At least, most of the cast anyway. Blind Jerome lacks development, his disability being his sole defining characteristic. A subplot revolves around Bug’s older sister, a vicious high school bully nicknamed “Fang.” You get the impression that Wes watched “Mean Girls” one too many times during the writing process. The movie has a long way to go towards making her likable, especially concerning her vile treatment of her younger brother. A moment where she destroys a doll house drips with overly precise symbolism. Bug joining in, destroying a rocking horse, changing out of a white t-shirt into a black one, declaring his loss of innocence, is equally on-the-nose.

Even after all these years, Craven can still string together a decent attack scene. The first kill, a chase across a bridge, builds well. A stalking scene through the school’s pool creates some decent tension, escalating noise adding to it. A particular death sticks out. The camera focuses on the victim’s white sneakers, blood slowly pouring over them, staining the shoe’s red. The characters being likable make each death actually shocking, something you can’t say for a lot of stalk-and-slash flicks.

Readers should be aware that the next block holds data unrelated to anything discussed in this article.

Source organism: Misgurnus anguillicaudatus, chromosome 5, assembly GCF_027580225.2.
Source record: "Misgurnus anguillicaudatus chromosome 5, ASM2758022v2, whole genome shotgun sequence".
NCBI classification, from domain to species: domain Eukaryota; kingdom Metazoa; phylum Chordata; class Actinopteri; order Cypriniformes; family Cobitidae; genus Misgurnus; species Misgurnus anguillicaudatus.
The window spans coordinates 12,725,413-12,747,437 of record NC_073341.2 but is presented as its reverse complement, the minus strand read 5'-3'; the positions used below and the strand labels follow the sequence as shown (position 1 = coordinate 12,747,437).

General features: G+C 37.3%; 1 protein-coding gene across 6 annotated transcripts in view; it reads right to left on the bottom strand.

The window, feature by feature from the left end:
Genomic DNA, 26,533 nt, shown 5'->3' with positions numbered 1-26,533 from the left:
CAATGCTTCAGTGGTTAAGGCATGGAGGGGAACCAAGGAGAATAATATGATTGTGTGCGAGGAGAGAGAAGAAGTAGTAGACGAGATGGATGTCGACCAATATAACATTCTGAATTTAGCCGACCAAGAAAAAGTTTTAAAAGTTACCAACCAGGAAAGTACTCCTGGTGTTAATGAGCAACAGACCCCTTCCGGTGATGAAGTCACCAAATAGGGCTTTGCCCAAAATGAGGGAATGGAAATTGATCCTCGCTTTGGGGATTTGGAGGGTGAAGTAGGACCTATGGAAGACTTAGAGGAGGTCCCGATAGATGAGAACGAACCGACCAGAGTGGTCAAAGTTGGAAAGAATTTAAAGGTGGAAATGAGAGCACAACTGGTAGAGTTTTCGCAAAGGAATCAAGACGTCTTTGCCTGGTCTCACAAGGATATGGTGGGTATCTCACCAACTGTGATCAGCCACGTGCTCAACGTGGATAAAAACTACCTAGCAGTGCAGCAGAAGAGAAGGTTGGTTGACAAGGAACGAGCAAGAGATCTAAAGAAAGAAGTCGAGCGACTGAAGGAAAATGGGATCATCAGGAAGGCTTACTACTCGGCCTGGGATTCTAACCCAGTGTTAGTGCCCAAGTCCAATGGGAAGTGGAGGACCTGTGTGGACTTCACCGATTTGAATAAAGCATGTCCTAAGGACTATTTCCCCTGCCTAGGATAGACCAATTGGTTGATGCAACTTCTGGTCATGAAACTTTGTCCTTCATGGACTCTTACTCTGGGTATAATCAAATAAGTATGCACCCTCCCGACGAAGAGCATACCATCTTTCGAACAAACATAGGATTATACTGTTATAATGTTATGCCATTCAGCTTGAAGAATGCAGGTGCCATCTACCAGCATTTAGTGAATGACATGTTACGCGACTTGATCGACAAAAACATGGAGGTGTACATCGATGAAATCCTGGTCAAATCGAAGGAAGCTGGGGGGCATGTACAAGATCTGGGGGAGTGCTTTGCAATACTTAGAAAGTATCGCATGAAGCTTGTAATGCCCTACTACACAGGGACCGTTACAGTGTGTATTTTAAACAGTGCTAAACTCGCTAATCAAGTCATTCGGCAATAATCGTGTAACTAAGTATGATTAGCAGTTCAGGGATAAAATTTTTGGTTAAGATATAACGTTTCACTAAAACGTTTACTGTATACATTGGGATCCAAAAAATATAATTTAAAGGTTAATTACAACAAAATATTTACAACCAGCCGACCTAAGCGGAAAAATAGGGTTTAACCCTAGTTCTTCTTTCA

The tension isn’t sustained, disappointingly. Almost the entire second half is contained within Bug’s home. Long scenes of the boy fighting the Ripper through the dark go nowhere, quickly becoming repetitive. A letter from the past drops into the protagonist’s lap, conveniently explaining too many details. The audience can figure out the killer through simple process of elimination. A timeline is put together too quickly, too cleanly. The climax ultimately fizzles out, the story resolving without much excitement.